Tarboro requires agency heads to live in town
BY JOHN H. WALKER
Wednesday, March 13, 2019
TARBORO — An easy moving, almost sedate meeting of the Tarboro Town Council became lively following a 37-minute closed session when, during council comments, Ward 8 Councilman Garland Shepheard made a motion that would require any future department heads to live within the town limit.
The proposal sparked a half-hour discussion before passing 6-1 with one abstention. Only Ward 6 Councilwoman Deborah Jordan opposed the ordinance while Ward 1 Councilman Othar Woodard abstained.
The ordinance is effective immediately and does not affect any current department heads — a point Shepheard reiterated several times.
Jordan said she had a problem with the ordinance because it would require a family to move when a member took a department head's job.
"It's not our business, because the whole family doesn't work for the town. (It's) too much in someone's personal business."
But District 2's Leo Taylor said he agreed with Shepheard and referred to Rocky Mount, where the residency of Community and Business Development Department head Landis Faulcon was questioned for months as no local address was available and her vehicle still carried Virginia license plates.
"We don't want to be in a situation like Rocky Mount," he said. "As part of a job offer, we're not making anybody do anything. If you don't want to live in Tarboro, you don't have to accept the job."
Woodard said he understood Shepheard's position that a person living in Tarboro would be more dedicated, but added that to make it a requirement was going too far.
Ward 4's C.B. Brown said he had heard from citizens who have told me, 'We love to see department heads live in Tarboro'.
"Because they don't live here, they have no financial investment in the community."
Taylor added, "We need to hire the best qualified person with the expectation being that they move to the Town of Tarboro."
District 7's Sabrina Bynum said, "I agree that if a department head lives in town, they're more interested in the town. If I was a council member in Rocky Mount and lived in Tarboro, I wouldn't care (as much) about Rocky Mount."
Woodard asked about persons living just outside the town limit and Town Manager Troy Lewis suggested some sort of exemption for existing employees, citing several who live outside town, but could become a department head some day.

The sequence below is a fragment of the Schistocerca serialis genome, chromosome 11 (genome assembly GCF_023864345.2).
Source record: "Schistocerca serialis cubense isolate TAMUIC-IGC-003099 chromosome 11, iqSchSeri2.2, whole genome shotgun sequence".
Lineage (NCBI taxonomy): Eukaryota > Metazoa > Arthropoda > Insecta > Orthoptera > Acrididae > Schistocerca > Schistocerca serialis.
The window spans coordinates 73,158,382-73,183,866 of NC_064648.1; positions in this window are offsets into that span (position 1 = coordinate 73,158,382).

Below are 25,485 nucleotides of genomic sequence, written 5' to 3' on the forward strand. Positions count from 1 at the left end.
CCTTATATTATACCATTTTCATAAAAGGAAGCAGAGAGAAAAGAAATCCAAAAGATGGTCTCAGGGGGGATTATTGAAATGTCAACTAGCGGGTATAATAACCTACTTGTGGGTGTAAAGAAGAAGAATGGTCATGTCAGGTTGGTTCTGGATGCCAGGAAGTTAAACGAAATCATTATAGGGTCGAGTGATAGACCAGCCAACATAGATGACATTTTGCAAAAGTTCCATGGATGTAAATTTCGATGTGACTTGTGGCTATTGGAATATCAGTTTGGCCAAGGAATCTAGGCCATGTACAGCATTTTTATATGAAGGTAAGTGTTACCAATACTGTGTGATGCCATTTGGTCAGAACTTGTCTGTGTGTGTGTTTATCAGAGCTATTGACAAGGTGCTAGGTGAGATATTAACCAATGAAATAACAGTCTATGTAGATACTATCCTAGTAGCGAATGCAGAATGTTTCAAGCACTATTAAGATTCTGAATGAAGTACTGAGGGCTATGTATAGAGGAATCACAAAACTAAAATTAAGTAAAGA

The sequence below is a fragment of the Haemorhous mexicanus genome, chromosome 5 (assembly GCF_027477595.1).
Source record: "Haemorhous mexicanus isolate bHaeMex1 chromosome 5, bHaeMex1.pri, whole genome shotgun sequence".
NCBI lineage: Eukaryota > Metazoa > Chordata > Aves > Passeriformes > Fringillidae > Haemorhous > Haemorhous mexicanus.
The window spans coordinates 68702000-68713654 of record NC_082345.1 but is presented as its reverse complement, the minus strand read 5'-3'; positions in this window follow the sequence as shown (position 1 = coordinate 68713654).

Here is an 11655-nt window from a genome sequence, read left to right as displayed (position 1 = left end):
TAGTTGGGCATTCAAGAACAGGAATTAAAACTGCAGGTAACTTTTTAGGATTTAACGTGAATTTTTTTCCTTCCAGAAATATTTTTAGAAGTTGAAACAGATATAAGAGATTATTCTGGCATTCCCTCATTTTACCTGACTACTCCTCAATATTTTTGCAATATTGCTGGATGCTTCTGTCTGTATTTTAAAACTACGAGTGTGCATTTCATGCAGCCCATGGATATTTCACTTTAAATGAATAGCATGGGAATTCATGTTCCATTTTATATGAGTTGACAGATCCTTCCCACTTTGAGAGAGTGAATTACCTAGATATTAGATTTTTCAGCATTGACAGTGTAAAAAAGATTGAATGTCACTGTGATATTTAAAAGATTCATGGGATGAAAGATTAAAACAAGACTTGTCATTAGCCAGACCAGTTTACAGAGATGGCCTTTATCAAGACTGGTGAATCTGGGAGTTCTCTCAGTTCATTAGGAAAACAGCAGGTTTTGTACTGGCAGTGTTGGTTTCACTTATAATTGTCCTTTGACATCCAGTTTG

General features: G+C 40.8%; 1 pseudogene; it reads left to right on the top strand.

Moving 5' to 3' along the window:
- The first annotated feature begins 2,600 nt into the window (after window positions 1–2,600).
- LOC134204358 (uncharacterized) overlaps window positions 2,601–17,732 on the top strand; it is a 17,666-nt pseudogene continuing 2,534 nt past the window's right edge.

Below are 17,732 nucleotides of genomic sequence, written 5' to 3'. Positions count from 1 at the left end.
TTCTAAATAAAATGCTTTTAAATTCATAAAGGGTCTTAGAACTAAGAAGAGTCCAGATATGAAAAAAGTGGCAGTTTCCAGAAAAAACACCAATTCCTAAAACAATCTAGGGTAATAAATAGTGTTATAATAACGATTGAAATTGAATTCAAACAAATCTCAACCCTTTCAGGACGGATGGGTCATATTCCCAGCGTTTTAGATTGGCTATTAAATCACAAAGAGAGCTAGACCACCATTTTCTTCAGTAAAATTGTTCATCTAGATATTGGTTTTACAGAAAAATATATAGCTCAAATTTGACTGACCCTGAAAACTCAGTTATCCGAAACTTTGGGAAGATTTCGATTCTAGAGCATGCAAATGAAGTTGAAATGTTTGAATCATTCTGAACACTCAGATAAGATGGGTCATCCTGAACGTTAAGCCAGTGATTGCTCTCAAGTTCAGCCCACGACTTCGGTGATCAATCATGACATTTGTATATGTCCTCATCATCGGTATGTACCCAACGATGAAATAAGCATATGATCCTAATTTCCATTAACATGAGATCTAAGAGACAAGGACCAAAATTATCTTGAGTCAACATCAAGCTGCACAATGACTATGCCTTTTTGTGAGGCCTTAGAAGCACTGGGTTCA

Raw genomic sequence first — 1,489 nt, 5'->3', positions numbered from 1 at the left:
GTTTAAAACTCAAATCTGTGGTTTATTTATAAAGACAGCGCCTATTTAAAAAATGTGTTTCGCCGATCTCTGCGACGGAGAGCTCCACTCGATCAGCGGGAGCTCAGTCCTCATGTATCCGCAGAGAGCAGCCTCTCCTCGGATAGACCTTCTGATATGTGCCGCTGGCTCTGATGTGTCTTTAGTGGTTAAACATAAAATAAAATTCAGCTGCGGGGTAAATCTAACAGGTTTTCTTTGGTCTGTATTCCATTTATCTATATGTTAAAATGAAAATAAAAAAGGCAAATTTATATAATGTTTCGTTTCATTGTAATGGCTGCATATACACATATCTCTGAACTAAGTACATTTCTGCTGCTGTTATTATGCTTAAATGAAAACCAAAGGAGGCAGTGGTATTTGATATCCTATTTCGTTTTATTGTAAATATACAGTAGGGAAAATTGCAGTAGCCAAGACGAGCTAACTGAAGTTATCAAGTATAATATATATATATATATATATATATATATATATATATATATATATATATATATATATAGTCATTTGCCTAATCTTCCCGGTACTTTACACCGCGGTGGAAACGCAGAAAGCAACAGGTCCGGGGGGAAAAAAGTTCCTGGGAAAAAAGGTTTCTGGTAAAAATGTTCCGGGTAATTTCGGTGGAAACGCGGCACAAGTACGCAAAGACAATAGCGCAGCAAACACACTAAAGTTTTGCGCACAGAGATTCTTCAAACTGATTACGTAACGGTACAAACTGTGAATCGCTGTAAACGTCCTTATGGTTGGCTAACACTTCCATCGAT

Town Attorney Chad Hinton suggested that the council's role is to set policy and they should allow staff to manage the policy.
In other action, the council:
■ Held a pair of public hearings on assessments for the demolition of buildings in the amount of $5,711.52 on 805 Bradley Ave. and $12,478.71 on 1201 Elm St. Both passed unanimously.
■ Heard that Tarboro was approved for $750,000 from the Community Development Block Grant Neighborhood Revitalization program. Under the program, seven as-yet-to-be-determined houses will either be repaired or replaced. Property owners applied for the program and selection will be made following a scoring of the property's issues.
■ Heard that all corners in Tarboro, both on state and town streets, will be made ADA accessible through NCDOT. Federal monies will cover NCDOT roads while non-state maintained roads will be 80 percent covered with federal funds through NCDOT, The total cost of the non-state roads is $548,000 with Tarboro paying its $109,680 share from Powell Bull funds.
■ Authorized action in regards to a property at 400-402 E. Baker where the property owner had failed to meet a deadline to bring the policy up to standard. County set a 30-day timeframe.
■ Approved a proclamation regarding Arbor Day as part of the town's designation as a Tree City.
■ Appointed Jonathan Coltrane to the Parking Authority.
Earlier in the evening, Pitt proclaimed the month of March as Cerebral Palsy Awareness Month and March 25 as Cerebral Palsy Awareness Day in Tarboro.
The next council meeting will be at 7 p.m. April 8.